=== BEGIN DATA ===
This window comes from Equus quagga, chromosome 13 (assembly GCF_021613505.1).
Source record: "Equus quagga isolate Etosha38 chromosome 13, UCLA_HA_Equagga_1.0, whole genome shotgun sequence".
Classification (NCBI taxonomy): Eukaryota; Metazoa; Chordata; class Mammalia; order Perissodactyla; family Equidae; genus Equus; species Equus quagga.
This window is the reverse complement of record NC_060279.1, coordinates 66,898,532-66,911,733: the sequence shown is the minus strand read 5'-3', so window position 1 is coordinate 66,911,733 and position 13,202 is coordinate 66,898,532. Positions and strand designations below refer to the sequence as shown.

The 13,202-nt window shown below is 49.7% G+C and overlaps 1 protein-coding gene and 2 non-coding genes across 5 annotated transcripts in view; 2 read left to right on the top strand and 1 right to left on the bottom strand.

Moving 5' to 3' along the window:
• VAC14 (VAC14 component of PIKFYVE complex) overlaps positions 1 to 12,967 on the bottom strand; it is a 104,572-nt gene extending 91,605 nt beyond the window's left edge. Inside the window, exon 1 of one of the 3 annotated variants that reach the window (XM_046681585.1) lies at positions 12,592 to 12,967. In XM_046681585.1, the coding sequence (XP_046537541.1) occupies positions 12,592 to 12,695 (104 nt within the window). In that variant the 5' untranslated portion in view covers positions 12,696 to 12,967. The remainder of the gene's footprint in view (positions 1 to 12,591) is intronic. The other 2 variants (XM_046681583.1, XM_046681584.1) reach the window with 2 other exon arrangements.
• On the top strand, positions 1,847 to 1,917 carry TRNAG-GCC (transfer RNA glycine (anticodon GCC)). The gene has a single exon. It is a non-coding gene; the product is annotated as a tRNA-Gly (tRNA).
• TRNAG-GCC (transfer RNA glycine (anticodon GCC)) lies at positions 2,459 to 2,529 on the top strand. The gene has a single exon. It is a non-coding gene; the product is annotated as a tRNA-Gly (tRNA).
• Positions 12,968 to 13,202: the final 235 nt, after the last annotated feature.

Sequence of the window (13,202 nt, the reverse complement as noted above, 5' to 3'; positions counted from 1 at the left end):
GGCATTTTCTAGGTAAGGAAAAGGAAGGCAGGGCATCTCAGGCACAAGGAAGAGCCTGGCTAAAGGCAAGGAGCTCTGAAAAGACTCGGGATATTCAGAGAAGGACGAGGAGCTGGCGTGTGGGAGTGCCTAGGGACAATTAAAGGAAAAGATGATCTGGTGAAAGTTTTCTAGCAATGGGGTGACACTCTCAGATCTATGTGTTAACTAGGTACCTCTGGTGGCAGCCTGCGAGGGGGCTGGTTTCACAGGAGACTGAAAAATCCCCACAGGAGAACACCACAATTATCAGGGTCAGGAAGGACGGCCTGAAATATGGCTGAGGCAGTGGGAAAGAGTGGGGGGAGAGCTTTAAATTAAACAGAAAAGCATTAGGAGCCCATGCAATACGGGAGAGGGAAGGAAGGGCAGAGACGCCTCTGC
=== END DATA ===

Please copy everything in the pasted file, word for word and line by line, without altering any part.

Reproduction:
This window comes from Equus quagga, chromosome 13 (assembly GCF_021613505.1).
Source record: "Equus quagga isolate Etosha38 chromosome 13, UCLA_HA_Equagga_1.0, whole genome shotgun sequence".
Classification (NCBI taxonomy): Eukaryota; Metazoa; Chordata; class Mammalia; order Perissodactyla; family Equidae; genus Equus; species Equus quagga.
This window is the reverse complement of record NC_060279.1, coordinates 66,898,532-66,911,733: the sequence shown is the minus strand read 5'-3', so window position 1 is coordinate 66,911,733 and position 13,202 is coordinate 66,898,532. Positions and strand designations below refer to the sequence as shown.

The 13,202-nt window shown below is 49.7% G+C and overlaps 1 protein-coding gene and 2 non-coding genes across 5 annotated transcripts in view; 2 read left to right on the top strand and 1 right to left on the bottom strand.

Moving 5' to 3' along the window:
• VAC14 (VAC14 component of PIKFYVE complex) overlaps positions 1 to 12,967 on the bottom strand; it is a 104,572-nt gene extending 91,605 nt beyond the window's left edge. Inside the window, exon 1 of one of the 3 annotated variants that reach the window (XM_046681585.1) lies at positions 12,592 to 12,967. In XM_046681585.1, the coding sequence (XP_046537541.1) occupies positions 12,592 to 12,695 (104 nt within the window). In that variant the 5' untranslated portion in view covers positions 12,696 to 12,967. The remainder of the gene's footprint in view (positions 1 to 12,591) is intronic. The other 2 variants (XM_046681583.1, XM_046681584.1) reach the window with 2 other exon arrangements.
• On the top strand, positions 1,847 to 1,917 carry TRNAG-GCC (transfer RNA glycine (anticodon GCC)). The gene has a single exon. It is a non-coding gene; the product is annotated as a tRNA-Gly (tRNA).
• TRNAG-GCC (transfer RNA glycine (anticodon GCC)) lies at positions 2,459 to 2,529 on the top strand. The gene has a single exon. It is a non-coding gene; the product is annotated as a tRNA-Gly (tRNA).
• Positions 12,968 to 13,202: the final 235 nt, after the last annotated feature.

Sequence of the window (13,202 nt, the reverse complement as noted above, 5' to 3'; positions counted from 1 at the left end):
GGCATTTTCTAGGTAAGGAAAAGGAAGGCAGGGCATCTCAGGCACAAGGAAGAGCCTGGCTAAAGGCAAGGAGCTCTGAAAAGACTCGGGATATTCAGAGAAGGACGAGGAGCTGGCGTGTGGGAGTGCCTAGGGACAATTAAAGGAAAAGATGATCTGGTGAAAGTTTTCTAGCAATGGGGTGACACTCTCAGATCTATGTGTTAACTAGGTACCTCTGGTGGCAGCCTGCGAGGGGGCTGGTTTCACAGGAGACTGAAAAATCCCCACAGGAGAACACCACAATTATCAGGGTCAGGAAGGACGGCCTGAAATATGGCTGAGGCAGTGGGAAAGAGTGGGGGGAGAGCTTTAAATTAAACAGAAAAGCATTAGGAGCCCATGCAATACGGGAGAGGGAAGGAAGGGCAGAGACGCCTCTGC